Self-Testing Helps Combat HIV in Adolescents

Self-Testing Helps Combat HIV in Adolescents

<p>Today only half of people living with HIV are aware of their status. This testing gap, coupled with the importance of early treatment for HIV, is driving interest in of the role of self-testing for HIV.</p>

HIV self-testing in Malawi. Photo courtesy of WHO

Today only half of people living with HIV are aware of their status. This testing gap, coupled with the importance of early treatment for HIV, is driving interest in of the role of self-testing for HIV.

Concerns about confidentiality and privacy are one of the key barriers to HIV testing services for adolescents (aged 10-19); however, recent studies on the use of HIV self-tests suggest that the availability of a simple and discreet way to know their status themselves may be one of the keys to dramatically increasing the number of adolescents who take a test and go on to access support and further HIV testing, prevention, treatment and care.

As a group, adolescents and young people are often extremely vulnerable to HIV infection, both socially and economically. AIDS is now the leading cause of death among adolescents in Africa and the second cause of death among adolescents worldwide.

Globally, in 2014 there were 220,000 new HIV infections among adolescents, with more than 60 percent among young girls and women - a figure which is even higher in sub-Saharan Africa. Yet, despite these facts, adolescents are less likely to be tested for HIV than adults.

Evidence is growing on the role HIV self-testing could play in helping countries reach the 90-90-90 UN targets, which call for a scale-up of HIV testing so that 90 percent of people with HIV are aware of their infection. In its newly-released Consolidated guidelines on HIV testing services, the World Health Organization encourages countries to conduct pilot programs on HIV self-testing so it can gather and synthesize evidence on the role self-tests can play in closing the HIV testing gap. The organization plans to release normative guidelines for HIV self-testing in 2016.

In the first large-scale HIV self-testing demonstration project in Africa, all adults (over 16 years) in the community of Blantyre in Malawi were offered a single HIV self-test. While uptake of the tests in the community was high in general, it was adolescents and young adults whose uptake was highest. Within 12 months of the introduction of HIV self-testing in the community, almost all adolescent (16-19 year old) girls were self-testing, as were more than 80 percent of adolescent males.

Such figures are unprecedented in a group that is often reluctant to or unable to be tested for HIV—frequently due to social, structural and health system barriers. “In our community, the youths are the ones who are now coming here in large numbers to take self-test kits. They say they want to prepare for their future,” said one community counsellor working in Blantyre.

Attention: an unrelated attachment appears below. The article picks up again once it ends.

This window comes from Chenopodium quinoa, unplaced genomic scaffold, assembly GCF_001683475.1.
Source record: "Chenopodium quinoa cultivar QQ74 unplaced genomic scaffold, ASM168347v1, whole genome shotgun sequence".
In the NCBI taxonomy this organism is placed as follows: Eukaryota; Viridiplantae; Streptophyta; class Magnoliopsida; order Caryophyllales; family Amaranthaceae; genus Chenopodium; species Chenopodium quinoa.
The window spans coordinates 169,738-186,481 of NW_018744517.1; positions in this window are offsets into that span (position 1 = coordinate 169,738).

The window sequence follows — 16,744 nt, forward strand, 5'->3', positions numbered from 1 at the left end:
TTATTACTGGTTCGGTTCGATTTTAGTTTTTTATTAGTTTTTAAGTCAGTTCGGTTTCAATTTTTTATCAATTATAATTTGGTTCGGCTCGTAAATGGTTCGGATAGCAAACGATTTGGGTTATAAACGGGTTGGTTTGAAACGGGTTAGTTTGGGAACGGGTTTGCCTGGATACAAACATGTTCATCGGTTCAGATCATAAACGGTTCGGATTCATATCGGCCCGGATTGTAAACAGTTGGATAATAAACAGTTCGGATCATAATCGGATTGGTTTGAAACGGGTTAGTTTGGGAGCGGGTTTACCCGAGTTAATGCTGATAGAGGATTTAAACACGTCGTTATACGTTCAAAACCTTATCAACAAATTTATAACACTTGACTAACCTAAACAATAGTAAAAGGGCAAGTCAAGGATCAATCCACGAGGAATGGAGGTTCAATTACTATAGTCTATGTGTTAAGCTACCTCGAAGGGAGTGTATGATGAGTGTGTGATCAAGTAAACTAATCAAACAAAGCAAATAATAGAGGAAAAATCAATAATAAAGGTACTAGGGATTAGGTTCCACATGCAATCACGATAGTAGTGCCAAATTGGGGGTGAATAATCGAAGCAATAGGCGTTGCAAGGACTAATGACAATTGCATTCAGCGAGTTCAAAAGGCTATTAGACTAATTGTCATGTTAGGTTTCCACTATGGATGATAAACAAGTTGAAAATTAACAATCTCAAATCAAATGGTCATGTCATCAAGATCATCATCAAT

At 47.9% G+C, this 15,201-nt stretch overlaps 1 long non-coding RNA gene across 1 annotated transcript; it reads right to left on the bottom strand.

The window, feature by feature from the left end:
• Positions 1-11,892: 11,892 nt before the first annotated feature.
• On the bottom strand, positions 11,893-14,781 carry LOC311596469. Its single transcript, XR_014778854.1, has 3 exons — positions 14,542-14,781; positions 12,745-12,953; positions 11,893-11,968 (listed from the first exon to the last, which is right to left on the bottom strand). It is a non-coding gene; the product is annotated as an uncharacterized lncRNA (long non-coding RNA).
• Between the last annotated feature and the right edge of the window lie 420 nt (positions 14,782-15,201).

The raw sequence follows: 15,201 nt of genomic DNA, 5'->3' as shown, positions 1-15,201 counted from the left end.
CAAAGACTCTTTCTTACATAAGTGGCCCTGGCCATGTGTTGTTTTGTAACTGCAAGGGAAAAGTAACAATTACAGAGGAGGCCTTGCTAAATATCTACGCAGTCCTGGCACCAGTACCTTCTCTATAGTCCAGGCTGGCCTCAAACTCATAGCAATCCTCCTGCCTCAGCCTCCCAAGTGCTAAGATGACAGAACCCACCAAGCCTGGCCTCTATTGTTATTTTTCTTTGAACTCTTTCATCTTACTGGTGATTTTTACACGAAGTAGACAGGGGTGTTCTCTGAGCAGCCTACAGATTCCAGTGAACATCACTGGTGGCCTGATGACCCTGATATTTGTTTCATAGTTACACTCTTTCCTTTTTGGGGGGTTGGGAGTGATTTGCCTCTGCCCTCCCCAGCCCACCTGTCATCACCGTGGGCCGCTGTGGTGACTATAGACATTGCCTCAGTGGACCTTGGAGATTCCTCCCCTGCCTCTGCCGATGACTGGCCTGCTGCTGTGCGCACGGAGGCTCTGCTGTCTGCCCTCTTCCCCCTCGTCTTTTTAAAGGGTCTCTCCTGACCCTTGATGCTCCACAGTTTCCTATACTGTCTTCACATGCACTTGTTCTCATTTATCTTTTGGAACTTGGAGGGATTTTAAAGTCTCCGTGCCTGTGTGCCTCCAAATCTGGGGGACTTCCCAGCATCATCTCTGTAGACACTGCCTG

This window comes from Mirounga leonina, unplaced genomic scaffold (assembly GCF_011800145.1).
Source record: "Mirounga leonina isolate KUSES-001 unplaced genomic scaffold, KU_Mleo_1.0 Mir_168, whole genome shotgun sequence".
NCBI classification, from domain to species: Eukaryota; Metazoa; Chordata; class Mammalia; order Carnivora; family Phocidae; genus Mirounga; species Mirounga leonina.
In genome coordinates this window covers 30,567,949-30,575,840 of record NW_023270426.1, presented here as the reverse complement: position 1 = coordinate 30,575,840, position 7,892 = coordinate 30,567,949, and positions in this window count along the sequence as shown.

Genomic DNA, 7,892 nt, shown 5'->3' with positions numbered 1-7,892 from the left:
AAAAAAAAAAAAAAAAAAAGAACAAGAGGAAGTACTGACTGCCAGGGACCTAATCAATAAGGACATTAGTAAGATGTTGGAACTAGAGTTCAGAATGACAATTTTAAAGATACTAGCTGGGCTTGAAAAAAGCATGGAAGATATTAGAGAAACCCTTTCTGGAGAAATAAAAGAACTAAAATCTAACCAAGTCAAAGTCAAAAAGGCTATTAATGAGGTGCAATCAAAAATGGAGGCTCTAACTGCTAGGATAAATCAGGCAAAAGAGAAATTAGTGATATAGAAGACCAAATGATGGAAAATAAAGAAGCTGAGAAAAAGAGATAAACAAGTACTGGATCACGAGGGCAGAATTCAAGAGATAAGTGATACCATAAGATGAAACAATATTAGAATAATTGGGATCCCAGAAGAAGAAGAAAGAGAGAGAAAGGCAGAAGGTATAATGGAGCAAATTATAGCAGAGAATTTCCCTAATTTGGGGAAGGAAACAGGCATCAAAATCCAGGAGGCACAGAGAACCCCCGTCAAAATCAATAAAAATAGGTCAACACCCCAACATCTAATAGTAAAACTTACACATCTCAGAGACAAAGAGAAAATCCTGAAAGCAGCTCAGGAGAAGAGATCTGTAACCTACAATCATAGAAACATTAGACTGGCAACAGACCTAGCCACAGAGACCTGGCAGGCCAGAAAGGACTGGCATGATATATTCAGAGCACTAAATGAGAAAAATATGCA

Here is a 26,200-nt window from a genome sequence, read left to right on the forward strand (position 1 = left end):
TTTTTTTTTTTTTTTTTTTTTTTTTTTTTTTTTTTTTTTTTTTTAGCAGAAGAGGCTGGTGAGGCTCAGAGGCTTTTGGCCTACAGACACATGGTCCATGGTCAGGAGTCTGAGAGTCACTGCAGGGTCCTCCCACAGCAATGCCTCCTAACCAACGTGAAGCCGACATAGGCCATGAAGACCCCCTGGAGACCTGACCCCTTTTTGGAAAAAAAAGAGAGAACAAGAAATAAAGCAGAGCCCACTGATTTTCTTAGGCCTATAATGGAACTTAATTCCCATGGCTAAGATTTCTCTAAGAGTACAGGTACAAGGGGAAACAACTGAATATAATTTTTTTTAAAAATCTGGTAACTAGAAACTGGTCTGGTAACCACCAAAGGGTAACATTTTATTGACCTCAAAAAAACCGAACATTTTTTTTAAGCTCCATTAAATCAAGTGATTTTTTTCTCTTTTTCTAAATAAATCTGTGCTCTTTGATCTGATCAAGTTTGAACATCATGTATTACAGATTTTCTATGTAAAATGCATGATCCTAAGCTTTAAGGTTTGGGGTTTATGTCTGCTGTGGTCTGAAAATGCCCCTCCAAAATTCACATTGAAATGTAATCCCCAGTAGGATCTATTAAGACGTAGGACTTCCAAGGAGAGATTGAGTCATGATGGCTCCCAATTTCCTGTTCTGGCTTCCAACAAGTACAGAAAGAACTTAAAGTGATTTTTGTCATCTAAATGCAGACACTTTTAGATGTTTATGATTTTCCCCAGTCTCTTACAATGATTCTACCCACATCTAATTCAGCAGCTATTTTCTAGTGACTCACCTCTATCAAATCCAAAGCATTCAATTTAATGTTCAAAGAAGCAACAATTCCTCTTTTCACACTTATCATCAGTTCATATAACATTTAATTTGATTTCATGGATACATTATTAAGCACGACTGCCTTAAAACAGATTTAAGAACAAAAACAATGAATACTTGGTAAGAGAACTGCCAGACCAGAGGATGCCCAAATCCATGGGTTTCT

Rachel Baggaley, coordinator of the Key Populations and Prevention Unit within the WHO HIV Department said the results were compelling. “This is beyond what is typically seen in terms of uptake of HIV testing services among adolescents in sub-Saharan Africa. HIV self-testing could potentially revolutionize HIV testing among young people,” she said.

Self-testing is a first test and does not itself provide an HIV diagnosis. Individuals whose self-tests are reactive, indicating that they may be infected with HIV, need to seek further testing at a health facility. If the test is confirmed, they can be linked to treatment and care.

Tests can be either a finger prick or an oral fluid rapid test kit, with the latter option helping drive use among adolescents. “You take the kit and move it around inside your mouth. Once you do that, you put it in a small bottle that contains medicine. Then the result comes out. This is a very easy approach - no needle, and no clinic,” explained one 18-year-old.

Several countries have now introduced self-testing into their national HIV testing policies, including Australia, France, Kenya, the United Kingdom and the United States of America. Many more countries have plans to do so, amongst them Brazil, Malawi, Thailand and Zimbabwe.

Early attempts to introduce self-testing were banned by several countries, often due to concerns about misuse, self-harm, and primarily the lack of/limited availability of treatment for people living with HIV. These concerns, as highlighted by WHO in the guidelines, are not unique to HIV self-testing but consistent with concerns raised about existing HIV testing services and have not been seen where HIV self-testing is being used. Major improvements in and access to HIV treatment during the past two decades have also alleviated some of these concerns; and many countries are now moving to test and offer of HIV treatment for all people with HIV.

HIV self-testing must be supported by programs, including community based programmes that raise awareness about the benefits of HIV self-testing, encourage and support those with a reactive test to link to treatment and care, and provide information and access to appropriate prevention. HIV self-testing has great potential to improve access to testing for those most underserved and to reach people earlier in their infection so that they can derive maximum benefit from early antiretroviral treatment.

Source: WHO

TAGS: WHO Pathogens
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